American Elms: Stately and Statuesque

The American Elm is a staple of eastern forests and cities alike. Its seeds support a wide variety of wildlife, and its dense canopy can cool any summer day.

Blog written by AmeriCorps service member Esmeralda Figueras

Here in Nashville, this American Elm is one of five elm species native to the area. American Elms were once a popular choice for street trees because their long, graceful branches formed vaulted arches, cathedral-like, over whatever path they lined. In the 20th century, American Elms were decimated by disease, but new disease-resistant cultivars allow us to enjoy these stately trees once again.

Identifying the American Elm

Elm trees tend to have a narrow branching pattern; that is, their branches go up more than out, and they form a very narrow “V” shape where they meet the trunk. This vase shape is distinctive, and can be an easy way – even from a distance! – to identify an elm.

Elms also have finely-toothed, alternately arranged leaves. Native species of elm all have grayish, deeply furrowed bark (unlike the nonnative Lacebark Elm — another popularly planted elm tree in Nashville). If the leaves are 3-5 inches long and have lopsided, asymmetrical bases, it’s probably an American Elm.

Samaras and Songbirds

Elm trees don’t produce any nuts or bulky fruits, only papery thin samaras. But don’t be fooled – this tree brings all the birds to the yard! Goldfinches, Purple Finches, Rose-Breasted Grosbeaks, Turkeys, Wood Ducks, and a host of other birds all eat the samaras, as do mammals like chipmunks and possums. Other birds, such as warblers and woodpeckers, are attracted to the native insects that elms house. One mature American Elm can reportedly feed dozens if not hundreds of migrating birds.

Dutch Elm Disease — Lessons Learned

As mentioned, Elms were once ubiquitous street trees in cities across North America and Europe. They were a functional choice of tree as well as a beautiful one – not only do they tolerate a wide variety of planting sites, but in addition, their naturally high arching branches stay out of roadways with minimal pruning.

Everything changed after the introduction of the deadly Dutch Elm Disease (DED). First identified in the Netherlands in the 1910s, DED is a fungus accidentally introduced from Asia. It was easily transmitted from root to root among closely planted street trees. Its spread in the US was further exacerbated by two other invasive species: the smaller European elm bark beetle, and the banded elm bark beetle. Dutch Elm Disease killed an estimated 100 million trees in Europe and North America. The northeast and Great Lakes region were especially hard hit; by 1982, Toronto had lost 80% of its 35,000 elms. The loss of life in wild populations is difficult to quantify.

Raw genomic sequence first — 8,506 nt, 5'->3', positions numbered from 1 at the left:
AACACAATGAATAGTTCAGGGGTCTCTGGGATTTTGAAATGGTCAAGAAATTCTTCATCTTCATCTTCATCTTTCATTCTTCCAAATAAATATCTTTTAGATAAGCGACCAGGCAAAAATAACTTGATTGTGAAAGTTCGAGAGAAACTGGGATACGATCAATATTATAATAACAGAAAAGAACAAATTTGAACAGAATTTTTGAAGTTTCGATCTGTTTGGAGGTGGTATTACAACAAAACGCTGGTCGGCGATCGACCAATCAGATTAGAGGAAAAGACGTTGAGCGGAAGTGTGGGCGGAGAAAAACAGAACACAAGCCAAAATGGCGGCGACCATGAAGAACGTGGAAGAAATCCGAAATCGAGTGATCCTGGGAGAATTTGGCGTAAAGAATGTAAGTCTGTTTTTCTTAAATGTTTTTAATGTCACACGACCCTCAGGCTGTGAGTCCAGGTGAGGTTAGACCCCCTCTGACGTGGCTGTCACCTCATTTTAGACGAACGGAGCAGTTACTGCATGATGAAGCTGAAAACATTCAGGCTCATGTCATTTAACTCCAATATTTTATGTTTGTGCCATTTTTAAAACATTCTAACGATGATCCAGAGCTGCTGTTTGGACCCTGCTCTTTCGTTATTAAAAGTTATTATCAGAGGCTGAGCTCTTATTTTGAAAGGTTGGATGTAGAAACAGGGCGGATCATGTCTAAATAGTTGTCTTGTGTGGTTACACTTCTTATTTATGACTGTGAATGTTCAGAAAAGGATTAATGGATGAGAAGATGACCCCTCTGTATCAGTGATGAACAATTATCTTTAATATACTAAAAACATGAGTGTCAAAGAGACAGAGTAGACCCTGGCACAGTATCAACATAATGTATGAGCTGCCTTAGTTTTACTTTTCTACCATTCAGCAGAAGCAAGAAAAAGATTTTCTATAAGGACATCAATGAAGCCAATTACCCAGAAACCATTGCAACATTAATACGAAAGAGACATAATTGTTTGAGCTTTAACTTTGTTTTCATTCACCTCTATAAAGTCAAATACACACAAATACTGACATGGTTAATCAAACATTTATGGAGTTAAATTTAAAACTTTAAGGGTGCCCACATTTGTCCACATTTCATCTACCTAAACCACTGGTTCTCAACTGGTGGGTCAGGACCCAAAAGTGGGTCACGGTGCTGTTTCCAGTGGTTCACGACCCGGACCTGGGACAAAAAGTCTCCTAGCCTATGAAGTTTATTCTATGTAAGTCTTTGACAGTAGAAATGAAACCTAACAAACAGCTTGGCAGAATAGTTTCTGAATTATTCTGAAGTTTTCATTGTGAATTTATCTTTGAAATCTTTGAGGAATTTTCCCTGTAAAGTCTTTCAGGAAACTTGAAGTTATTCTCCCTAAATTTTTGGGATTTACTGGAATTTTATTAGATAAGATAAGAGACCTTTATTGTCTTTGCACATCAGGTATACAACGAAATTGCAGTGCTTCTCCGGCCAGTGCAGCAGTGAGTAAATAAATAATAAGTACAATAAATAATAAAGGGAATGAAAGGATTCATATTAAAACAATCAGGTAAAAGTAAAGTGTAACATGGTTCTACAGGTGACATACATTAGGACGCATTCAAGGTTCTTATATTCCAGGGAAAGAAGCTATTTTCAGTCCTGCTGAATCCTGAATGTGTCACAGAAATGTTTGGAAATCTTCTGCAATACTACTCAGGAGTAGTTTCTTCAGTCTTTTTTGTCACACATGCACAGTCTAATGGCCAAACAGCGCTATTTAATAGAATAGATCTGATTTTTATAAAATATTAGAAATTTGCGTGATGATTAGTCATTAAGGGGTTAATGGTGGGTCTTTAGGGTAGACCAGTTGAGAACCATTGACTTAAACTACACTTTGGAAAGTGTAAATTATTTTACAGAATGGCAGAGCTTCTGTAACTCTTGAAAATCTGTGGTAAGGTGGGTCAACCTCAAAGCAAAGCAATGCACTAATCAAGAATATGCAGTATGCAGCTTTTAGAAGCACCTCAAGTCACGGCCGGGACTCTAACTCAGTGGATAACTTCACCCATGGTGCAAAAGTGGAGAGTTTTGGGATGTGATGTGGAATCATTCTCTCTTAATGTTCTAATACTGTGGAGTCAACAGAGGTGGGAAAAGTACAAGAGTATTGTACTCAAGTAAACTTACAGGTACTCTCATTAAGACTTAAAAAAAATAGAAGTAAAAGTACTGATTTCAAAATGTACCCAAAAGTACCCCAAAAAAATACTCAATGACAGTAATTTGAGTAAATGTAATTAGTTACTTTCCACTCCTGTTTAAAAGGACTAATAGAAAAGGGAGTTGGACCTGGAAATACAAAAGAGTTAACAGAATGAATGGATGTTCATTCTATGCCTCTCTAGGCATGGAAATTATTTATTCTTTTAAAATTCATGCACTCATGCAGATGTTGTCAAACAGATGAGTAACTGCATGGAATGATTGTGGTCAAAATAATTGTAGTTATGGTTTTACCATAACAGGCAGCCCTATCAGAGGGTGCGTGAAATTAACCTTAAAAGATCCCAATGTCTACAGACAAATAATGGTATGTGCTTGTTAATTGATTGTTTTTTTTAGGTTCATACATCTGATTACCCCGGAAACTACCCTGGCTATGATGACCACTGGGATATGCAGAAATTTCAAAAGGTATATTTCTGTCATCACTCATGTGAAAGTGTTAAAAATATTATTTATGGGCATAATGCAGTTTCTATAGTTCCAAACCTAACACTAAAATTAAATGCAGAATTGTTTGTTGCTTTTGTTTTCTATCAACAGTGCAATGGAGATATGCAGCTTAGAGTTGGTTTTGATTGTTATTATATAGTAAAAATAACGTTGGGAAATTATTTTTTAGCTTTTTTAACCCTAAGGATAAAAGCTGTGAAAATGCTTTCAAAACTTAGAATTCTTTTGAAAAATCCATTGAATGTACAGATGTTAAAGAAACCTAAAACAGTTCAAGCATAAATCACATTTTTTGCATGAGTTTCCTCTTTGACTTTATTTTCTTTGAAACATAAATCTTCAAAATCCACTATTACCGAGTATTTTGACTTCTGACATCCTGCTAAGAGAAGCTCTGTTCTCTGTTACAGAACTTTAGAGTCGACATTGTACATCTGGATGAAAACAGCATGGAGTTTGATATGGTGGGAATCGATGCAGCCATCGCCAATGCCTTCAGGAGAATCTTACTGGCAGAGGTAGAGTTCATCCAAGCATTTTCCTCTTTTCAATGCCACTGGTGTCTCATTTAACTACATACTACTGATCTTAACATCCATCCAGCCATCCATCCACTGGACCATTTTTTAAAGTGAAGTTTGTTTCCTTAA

In the century since the introduction of these invasive species, botanists and mycologists have identified survivors and bred them to create disease-resistant cultivars of American Elms. They’ve also created hybrid species by crossing North American elm species with Asian ones (which have had millions of years to naturally develop disease resistance to DED and related fungal diseases). Arborists have also learned how to treat elms with early stages of DED.

The other thing we’ve learned since the DED pandemic first began is the importance of biodiversity. Tennessee wasn’t particularly hard hit by Dutch Elm Disease; a local arborist said he sees maybe 4 cases a year, and you can still see majestic old elms in the Vanderbilt Arboretum. Nevertheless, one never knows when another epidemic will start, which is why it’s best to always plant multiple species, rather than to put all your eggs in one basket. The Cumberland River Compact typically offers 10 tree species each planting season (5 in fall, and 5 in winter), and mixes up those 10 options every planting season, and about 250 tree species or cultivars have been planted in the Root Nashville campaign so far.

Because of DED, American Elms are federally listed as endangered. You can help repopulate them and support wildlife by planting disease resistant cultivars in your garden.

Planting

This hardy, fast growing shade tree is a beautiful addition to any landscape. American Elms can weather long, hot summers and harsh, cold winters; they tolerate drought and urban stressors like pollution with remarkable grace. They prefer low-lying moist settings, but they’ll grow in a wide range of soils. It’s best to plant them where they’ll get full sun and good air circulation.

In autumn, they have golden foliage. American Elms grow to be about 60-80 feet at maturity, with a crown 40-50 feet wide.

Want to keep learning about Elms? Check out this blog post from our friends at the Nashville Tree Conservation Corps.

Elms coming to a neighborhood near you

These valuable overstory trees are a popular landscaping choice and native to the area, so be on the lookout for them in your neck of the woods! Learn how to get an Elm of your own through our Neighborhood Planting Captain program, or reach out to hello@rootnashville.org to put your name on the waitlist for more free tree opportunities.

All newly planted trees, regardless of what species they are or who plants them, can be counted towards the citywide goal of planting 500,000 trees by 2050! Planting season begins in mid-October, and ends in April (excluding bare root trees and some container trees, which have an extended timeframe).

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